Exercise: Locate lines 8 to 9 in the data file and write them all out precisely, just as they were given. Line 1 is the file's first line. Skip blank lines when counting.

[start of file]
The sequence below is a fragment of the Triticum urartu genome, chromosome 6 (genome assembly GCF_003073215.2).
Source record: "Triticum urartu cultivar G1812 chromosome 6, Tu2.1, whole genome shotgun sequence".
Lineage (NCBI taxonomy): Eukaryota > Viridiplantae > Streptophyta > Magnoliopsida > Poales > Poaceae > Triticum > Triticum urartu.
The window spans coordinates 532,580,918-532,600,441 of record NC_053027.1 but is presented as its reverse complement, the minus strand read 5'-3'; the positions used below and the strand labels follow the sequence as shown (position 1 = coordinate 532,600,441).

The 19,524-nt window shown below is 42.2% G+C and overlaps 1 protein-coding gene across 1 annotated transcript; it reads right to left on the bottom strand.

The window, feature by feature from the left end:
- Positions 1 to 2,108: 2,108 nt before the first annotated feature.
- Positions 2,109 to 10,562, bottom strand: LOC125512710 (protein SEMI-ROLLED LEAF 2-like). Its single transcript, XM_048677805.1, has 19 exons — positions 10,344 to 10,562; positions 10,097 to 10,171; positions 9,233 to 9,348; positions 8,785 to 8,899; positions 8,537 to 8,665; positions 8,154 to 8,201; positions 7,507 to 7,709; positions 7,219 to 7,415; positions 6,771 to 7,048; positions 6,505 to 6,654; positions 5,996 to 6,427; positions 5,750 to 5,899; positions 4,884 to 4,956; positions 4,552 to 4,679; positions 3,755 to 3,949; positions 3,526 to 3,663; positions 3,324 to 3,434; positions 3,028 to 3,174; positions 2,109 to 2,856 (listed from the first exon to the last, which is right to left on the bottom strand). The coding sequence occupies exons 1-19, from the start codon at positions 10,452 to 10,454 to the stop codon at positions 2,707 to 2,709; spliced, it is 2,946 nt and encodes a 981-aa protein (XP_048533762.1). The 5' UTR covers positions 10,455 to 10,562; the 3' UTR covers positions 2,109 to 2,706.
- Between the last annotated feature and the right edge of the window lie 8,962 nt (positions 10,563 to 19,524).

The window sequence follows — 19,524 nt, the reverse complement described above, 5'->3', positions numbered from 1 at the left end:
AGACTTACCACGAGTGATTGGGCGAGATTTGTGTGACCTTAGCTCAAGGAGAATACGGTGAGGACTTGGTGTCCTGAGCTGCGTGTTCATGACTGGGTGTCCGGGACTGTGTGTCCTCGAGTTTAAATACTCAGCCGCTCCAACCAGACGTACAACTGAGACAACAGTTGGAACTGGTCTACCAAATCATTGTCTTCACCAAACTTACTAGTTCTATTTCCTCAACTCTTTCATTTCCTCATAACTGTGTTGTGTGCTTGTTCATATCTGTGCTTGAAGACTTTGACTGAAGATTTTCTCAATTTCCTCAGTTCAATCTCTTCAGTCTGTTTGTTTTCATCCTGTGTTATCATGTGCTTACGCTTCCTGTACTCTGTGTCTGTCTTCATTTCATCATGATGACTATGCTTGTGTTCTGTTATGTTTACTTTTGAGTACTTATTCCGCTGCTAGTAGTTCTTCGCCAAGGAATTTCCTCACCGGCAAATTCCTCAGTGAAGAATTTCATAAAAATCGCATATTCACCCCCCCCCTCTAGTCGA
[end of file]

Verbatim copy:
- Positions 2,109 to 10,562, bottom strand: LOC125512710 (protein SEMI-ROLLED LEAF 2-like). Its single transcript, XM_048677805.1, has 19 exons — positions 10,344 to 10,562; positions 10,097 to 10,171; positions 9,233 to 9,348; positions 8,785 to 8,899; positions 8,537 to 8,665; positions 8,154 to 8,201; positions 7,507 to 7,709; positions 7,219 to 7,415; positions 6,771 to 7,048; positions 6,505 to 6,654; positions 5,996 to 6,427; positions 5,750 to 5,899; positions 4,884 to 4,956; positions 4,552 to 4,679; positions 3,755 to 3,949; positions 3,526 to 3,663; positions 3,324 to 3,434; positions 3,028 to 3,174; positions 2,109 to 2,856 (listed from the first exon to the last, which is right to left on the bottom strand). The coding sequence occupies exons 1-19, from the start codon at positions 10,452 to 10,454 to the stop codon at positions 2,707 to 2,709; spliced, it is 2,946 nt and encodes a 981-aa protein (XP_048533762.1). The 5' UTR covers positions 10,455 to 10,562; the 3' UTR covers positions 2,109 to 2,706.
- Between the last annotated feature and the right edge of the window lie 8,962 nt (positions 10,563 to 19,524).